August 2015

Testing Model LRVs !

Finally, the wait was over. The first HO scale model San Diego (SDMTS) S70 LRV arrived on July 1, 2015 at Custom Traxx. This is the model whose shells and floors were fabricated using 3D Printing. Volkmar Meier of France attended the East Penn Traction Club meet in May 2015 and gave a presentation about 3D Printing. It was then that Custom Traxx made arrangements for Volkmar to provide two models for the Southern California Traction Club to use on their LRV Display. No one has yet produced models of any of the Los Angeles vehicles but there have been HO scale models produced of both the San Francisco past and present vehicles. Now we had models of two current San Diego vehicles. The S70 model was powered by two Halling drives in both the A and B units as shown below.

Each Halling drive has a motor with a flywheel on each end of that motor. The motor is attached to the geared truck with a drive shaft. The unit negotiated 8" radius curves when being tested by Volkmar prior to shipment and negotiated 9" radius curves on the SCTC test track during their testing. The club also has three five-unit, three truck Leopold Halling Flexity units which are powered by a single motor in the C unit and they ran much better than expected.

First, the S70 model was checked against the dimensions shown on the SDMTS web site and found to be very close if not "right on". At the same time, we checked the dimensions for our MTS Imports SD100 and found similar results:

Length (Body)
SDMTS S70 (short)
79.2 ft
8.7 ft (104 in)
12.4 ft
76.7 ft
8.7 ft (104 in)
12.4 ft

After the models checked out extremely close to these measurements if not exactly, they went to the next step and Custom Traxx finished the car with some of their CN-2051 decals since Volkmar had already painted the unit in the SDMTS red and black.

The car had been equipped with an eight-pin plug and an overhead/two-rail switch by Volkmar prior to sending the car and this would make testing easier and faster. So the first thing to do was to test the operation of the car in the two rail mode with the pantograph lowered. This was done on Friday, July 3rd on a layout in Calabasas, CA owned by attorney Michael Duberchin.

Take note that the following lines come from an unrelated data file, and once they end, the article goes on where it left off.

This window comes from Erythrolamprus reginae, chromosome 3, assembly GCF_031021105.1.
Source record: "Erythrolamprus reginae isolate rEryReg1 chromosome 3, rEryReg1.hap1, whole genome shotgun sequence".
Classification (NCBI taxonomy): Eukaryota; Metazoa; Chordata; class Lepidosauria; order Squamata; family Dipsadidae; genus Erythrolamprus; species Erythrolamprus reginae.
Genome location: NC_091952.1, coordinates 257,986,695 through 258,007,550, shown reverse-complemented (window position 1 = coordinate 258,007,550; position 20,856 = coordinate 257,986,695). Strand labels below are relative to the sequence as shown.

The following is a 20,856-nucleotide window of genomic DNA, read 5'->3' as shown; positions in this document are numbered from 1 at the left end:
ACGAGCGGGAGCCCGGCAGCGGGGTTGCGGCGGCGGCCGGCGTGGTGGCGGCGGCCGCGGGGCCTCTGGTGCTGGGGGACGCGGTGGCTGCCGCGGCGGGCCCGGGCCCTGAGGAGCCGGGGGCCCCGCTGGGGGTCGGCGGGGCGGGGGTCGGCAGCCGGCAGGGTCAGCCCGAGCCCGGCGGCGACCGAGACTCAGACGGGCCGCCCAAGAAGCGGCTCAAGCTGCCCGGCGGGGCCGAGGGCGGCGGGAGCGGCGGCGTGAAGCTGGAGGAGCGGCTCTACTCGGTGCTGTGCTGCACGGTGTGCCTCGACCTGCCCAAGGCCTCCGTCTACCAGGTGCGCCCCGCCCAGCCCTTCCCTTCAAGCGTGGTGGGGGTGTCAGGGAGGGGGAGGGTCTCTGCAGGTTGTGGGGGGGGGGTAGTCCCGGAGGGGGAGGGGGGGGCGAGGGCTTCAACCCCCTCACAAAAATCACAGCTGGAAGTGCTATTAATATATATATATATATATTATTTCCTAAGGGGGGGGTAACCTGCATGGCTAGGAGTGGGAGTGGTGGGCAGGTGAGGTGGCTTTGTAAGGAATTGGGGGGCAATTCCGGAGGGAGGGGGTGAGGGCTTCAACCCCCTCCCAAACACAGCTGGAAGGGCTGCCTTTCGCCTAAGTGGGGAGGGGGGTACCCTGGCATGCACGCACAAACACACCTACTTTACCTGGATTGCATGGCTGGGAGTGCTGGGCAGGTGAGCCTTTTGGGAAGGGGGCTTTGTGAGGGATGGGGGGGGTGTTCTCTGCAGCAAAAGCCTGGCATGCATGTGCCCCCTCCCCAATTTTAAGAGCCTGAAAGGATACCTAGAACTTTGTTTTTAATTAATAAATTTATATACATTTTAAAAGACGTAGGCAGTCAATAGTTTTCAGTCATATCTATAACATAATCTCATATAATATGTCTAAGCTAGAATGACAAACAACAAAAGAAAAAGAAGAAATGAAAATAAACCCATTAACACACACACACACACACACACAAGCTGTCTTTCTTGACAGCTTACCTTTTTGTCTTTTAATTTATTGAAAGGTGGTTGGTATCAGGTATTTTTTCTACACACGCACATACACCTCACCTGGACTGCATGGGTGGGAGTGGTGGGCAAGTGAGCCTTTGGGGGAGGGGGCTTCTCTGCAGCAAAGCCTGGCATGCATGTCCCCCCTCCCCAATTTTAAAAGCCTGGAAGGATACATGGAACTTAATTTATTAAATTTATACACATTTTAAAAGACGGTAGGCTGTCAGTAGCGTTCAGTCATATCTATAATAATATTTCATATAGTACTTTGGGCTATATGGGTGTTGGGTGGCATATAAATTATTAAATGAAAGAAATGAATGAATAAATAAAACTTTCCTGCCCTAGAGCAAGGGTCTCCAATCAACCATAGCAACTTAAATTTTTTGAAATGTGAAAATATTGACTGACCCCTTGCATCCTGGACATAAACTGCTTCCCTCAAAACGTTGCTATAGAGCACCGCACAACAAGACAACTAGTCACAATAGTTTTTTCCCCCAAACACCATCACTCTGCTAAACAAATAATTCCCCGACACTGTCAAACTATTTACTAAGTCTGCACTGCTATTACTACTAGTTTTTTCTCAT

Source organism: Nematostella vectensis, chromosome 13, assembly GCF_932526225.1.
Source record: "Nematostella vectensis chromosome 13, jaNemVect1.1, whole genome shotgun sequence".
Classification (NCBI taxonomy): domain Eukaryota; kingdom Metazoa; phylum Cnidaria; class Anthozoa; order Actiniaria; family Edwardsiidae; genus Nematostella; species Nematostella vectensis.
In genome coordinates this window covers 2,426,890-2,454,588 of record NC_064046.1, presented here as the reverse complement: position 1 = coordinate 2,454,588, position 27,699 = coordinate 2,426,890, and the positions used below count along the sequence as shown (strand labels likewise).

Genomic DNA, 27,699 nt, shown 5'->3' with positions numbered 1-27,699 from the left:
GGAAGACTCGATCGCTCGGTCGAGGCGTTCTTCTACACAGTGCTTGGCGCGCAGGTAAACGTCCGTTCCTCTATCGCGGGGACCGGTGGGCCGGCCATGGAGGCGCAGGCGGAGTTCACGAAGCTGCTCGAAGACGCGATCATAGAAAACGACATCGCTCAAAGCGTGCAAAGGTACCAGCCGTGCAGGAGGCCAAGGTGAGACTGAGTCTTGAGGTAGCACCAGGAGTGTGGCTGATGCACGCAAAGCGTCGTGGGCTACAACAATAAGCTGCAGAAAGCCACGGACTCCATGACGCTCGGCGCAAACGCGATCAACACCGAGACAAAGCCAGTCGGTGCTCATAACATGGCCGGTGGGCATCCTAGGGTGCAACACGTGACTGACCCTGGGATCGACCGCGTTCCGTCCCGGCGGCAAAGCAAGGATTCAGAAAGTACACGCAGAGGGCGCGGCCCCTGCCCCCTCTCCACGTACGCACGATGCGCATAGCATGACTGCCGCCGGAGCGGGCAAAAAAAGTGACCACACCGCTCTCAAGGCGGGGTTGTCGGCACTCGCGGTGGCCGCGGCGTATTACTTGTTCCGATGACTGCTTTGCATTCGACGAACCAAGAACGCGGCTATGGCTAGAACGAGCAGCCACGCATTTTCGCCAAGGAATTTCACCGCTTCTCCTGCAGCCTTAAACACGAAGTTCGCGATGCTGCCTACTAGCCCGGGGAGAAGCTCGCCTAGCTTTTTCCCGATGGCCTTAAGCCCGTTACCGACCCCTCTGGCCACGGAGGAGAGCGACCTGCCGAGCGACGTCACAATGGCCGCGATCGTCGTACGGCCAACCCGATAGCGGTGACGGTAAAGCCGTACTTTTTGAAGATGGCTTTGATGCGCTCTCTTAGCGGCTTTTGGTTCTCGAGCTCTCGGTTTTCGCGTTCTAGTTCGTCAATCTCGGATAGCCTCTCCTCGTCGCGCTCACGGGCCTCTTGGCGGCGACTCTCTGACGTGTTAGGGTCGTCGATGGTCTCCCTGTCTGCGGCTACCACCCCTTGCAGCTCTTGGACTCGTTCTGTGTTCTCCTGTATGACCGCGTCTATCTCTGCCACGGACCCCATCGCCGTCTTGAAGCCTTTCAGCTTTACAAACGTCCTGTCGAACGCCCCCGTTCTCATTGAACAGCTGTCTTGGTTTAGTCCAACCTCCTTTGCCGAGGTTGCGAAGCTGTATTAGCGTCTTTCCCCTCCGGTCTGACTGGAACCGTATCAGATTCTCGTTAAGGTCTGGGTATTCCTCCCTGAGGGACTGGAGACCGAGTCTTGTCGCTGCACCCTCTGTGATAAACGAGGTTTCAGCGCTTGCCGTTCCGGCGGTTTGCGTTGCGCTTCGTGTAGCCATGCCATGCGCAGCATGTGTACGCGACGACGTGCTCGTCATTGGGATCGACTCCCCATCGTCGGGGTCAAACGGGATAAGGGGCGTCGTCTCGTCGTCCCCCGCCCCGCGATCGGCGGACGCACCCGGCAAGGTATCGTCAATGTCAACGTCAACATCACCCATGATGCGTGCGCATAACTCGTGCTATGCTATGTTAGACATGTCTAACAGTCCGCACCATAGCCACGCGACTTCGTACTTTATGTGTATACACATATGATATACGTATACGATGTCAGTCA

Michael is the same modeler that introduced the SCTC and Custom Traxx to the Roco Z21 Command System. The car ran flawlessly on his extended layout in the DC mode. On July 4th, the car was brought to the clubhouse of the Southern California Traction Club and operated in the two-rail DC mode with the pantograph contacting the overhead wire. It was then that they noticed that there were problems with their catenary. Volkmar had not yet fastened the shells to the chassis of all three sections. With the pantograph sitting on the top of the C section, any irregularities in the catenary became obvious almost immediately. After about two hours, most of those problems were eliminated. Most of those problems were hangers too far from the track center and span wires too loose. It also helps to ensure that your line poles are firmly secured in the layout. The club LRV display is modular so each time it is set up, the club knows it may have to make some adjustments.

The goal of this project is to produce an HO scale model using injection-molding for the bodies, die-casting for the floors, Bowser drives for propulsion and a TCS WOW sound decoder. Work will proceed in that direction.

Custom Traxx is also testing the first of the HO scale models of the 29 double end Kawasaki LRVs currently under development by Island Model Works (Joe Ogden). The prototypes have been operating between 69th Street in Upper Darby, PA to both Sharon Hill, PA and Media, PA since they replaced older equipment in 1981. Joe asked Custom Traxx at the May 2015 East Penn Traction Club Meet to assist in the testing of the proposed model and we are told that Custom Traxx cheerfully agreed. The test model consists of a detailed preproduction resin shell and floor with power from a Bowser PCC mechanism with flywheel from a defective RTR PCC car. The next photo shows the testing program on the car being accomplished at John McWhirter's testing room using the Roco/Fleischmann Z21 DCC System. On the same table are Leopold Halling models of Bombardier Flexity trams from Gmunden and Innsbruck, Austria. Note the Z21 unit (black box) and the associated Wi-Fi router (white) in the lower right corner: